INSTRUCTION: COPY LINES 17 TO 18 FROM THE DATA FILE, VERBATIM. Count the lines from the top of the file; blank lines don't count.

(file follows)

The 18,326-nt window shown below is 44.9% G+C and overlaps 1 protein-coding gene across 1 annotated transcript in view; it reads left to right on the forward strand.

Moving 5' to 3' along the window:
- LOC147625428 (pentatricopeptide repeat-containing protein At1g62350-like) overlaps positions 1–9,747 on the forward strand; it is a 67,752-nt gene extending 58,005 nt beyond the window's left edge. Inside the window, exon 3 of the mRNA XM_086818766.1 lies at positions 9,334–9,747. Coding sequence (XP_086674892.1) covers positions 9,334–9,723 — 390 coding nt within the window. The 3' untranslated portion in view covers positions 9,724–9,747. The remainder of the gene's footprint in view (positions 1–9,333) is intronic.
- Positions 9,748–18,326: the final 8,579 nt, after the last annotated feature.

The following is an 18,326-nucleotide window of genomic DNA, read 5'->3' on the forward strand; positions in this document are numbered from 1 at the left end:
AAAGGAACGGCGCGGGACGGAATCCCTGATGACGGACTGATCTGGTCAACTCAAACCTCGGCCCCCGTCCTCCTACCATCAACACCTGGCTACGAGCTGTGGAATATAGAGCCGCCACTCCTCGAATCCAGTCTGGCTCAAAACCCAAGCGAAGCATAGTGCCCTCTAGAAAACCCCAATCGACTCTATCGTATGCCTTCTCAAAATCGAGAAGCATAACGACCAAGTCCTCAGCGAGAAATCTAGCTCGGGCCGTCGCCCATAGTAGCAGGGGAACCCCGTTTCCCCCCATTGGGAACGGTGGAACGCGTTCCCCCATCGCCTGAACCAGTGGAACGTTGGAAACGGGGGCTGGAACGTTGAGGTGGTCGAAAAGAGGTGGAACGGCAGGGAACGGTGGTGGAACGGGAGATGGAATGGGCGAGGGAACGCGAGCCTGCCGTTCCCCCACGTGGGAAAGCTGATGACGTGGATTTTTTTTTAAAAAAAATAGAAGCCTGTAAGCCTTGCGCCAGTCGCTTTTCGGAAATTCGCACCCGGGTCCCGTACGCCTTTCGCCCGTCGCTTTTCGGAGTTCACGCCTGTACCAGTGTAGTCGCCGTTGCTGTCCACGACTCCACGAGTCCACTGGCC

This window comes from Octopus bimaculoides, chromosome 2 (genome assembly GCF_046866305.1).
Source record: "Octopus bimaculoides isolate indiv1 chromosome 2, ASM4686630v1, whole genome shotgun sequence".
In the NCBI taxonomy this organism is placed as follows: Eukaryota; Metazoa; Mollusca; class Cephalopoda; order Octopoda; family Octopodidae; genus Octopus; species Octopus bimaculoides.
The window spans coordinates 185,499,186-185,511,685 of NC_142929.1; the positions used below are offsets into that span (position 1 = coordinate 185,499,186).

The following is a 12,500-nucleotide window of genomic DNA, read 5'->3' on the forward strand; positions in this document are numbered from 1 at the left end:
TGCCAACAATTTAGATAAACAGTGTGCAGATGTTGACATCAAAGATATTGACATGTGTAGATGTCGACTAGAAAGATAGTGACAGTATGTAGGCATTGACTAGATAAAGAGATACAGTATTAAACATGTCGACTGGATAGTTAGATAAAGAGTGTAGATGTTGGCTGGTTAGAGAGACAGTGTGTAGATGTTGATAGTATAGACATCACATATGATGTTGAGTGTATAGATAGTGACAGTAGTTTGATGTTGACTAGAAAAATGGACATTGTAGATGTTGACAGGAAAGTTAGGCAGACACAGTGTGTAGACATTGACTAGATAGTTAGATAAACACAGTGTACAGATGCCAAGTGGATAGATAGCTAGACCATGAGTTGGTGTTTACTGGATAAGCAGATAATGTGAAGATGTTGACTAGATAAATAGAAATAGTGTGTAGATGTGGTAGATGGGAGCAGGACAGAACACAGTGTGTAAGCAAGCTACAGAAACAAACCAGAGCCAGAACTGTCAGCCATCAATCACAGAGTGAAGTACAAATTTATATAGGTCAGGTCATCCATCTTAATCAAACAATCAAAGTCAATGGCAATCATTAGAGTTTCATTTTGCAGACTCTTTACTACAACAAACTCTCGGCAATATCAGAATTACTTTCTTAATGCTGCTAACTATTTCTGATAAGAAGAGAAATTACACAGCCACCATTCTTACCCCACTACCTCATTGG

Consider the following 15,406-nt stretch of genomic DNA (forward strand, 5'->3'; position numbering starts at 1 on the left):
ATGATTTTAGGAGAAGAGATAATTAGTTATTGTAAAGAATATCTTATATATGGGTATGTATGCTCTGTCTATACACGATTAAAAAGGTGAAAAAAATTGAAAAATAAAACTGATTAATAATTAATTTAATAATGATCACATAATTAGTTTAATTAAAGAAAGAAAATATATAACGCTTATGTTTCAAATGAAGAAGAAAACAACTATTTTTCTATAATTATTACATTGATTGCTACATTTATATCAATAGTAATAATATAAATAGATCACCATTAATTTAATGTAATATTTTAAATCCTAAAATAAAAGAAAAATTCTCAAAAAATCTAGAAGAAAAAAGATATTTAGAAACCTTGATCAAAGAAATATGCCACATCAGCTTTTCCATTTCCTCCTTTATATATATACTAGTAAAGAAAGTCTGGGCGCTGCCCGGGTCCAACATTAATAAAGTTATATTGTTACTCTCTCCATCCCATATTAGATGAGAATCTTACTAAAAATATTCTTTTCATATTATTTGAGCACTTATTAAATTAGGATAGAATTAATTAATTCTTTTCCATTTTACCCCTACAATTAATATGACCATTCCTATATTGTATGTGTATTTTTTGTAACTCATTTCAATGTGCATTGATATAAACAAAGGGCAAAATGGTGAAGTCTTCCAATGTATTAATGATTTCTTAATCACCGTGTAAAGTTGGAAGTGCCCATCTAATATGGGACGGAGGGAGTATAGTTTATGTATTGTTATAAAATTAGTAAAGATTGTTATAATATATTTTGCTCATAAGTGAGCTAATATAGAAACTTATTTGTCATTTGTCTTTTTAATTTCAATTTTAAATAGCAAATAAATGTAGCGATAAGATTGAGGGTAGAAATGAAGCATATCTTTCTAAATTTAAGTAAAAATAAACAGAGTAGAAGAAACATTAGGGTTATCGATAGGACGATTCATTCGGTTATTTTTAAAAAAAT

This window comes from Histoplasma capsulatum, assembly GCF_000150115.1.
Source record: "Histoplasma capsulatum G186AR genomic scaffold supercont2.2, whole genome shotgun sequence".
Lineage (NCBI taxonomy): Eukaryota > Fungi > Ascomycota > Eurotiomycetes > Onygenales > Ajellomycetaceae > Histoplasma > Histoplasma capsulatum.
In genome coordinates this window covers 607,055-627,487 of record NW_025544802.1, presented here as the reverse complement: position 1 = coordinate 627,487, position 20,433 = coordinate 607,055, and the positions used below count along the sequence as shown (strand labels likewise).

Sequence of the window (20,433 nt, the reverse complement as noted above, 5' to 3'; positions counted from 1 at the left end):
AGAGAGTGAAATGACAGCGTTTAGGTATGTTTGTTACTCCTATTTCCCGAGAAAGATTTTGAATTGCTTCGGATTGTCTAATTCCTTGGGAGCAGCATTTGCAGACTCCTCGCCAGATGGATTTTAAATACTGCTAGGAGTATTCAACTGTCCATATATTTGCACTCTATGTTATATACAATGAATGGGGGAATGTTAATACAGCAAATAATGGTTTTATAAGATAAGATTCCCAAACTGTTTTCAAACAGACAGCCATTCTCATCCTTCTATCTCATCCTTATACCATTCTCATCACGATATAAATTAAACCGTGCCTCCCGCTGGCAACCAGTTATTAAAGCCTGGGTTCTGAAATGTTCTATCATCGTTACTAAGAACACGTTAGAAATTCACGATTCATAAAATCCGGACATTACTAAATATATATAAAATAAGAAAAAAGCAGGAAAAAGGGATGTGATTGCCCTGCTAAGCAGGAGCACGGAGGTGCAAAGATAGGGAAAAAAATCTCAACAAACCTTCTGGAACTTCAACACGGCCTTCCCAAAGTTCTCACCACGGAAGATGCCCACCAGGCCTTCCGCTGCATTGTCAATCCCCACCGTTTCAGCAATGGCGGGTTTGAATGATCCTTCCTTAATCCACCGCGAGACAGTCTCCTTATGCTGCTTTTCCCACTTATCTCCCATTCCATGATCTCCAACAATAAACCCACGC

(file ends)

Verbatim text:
Lineage (NCBI taxonomy): Eukaryota > Fungi > Ascomycota > Eurotiomycetes > Onygenales > Ajellomycetaceae > Histoplasma > Histoplasma capsulatum.
In genome coordinates this window covers 607,055-627,487 of record NW_025544802.1, presented here as the reverse complement: position 1 = coordinate 627,487, position 20,433 = coordinate 607,055, and the positions used below count along the sequence as shown (strand labels likewise).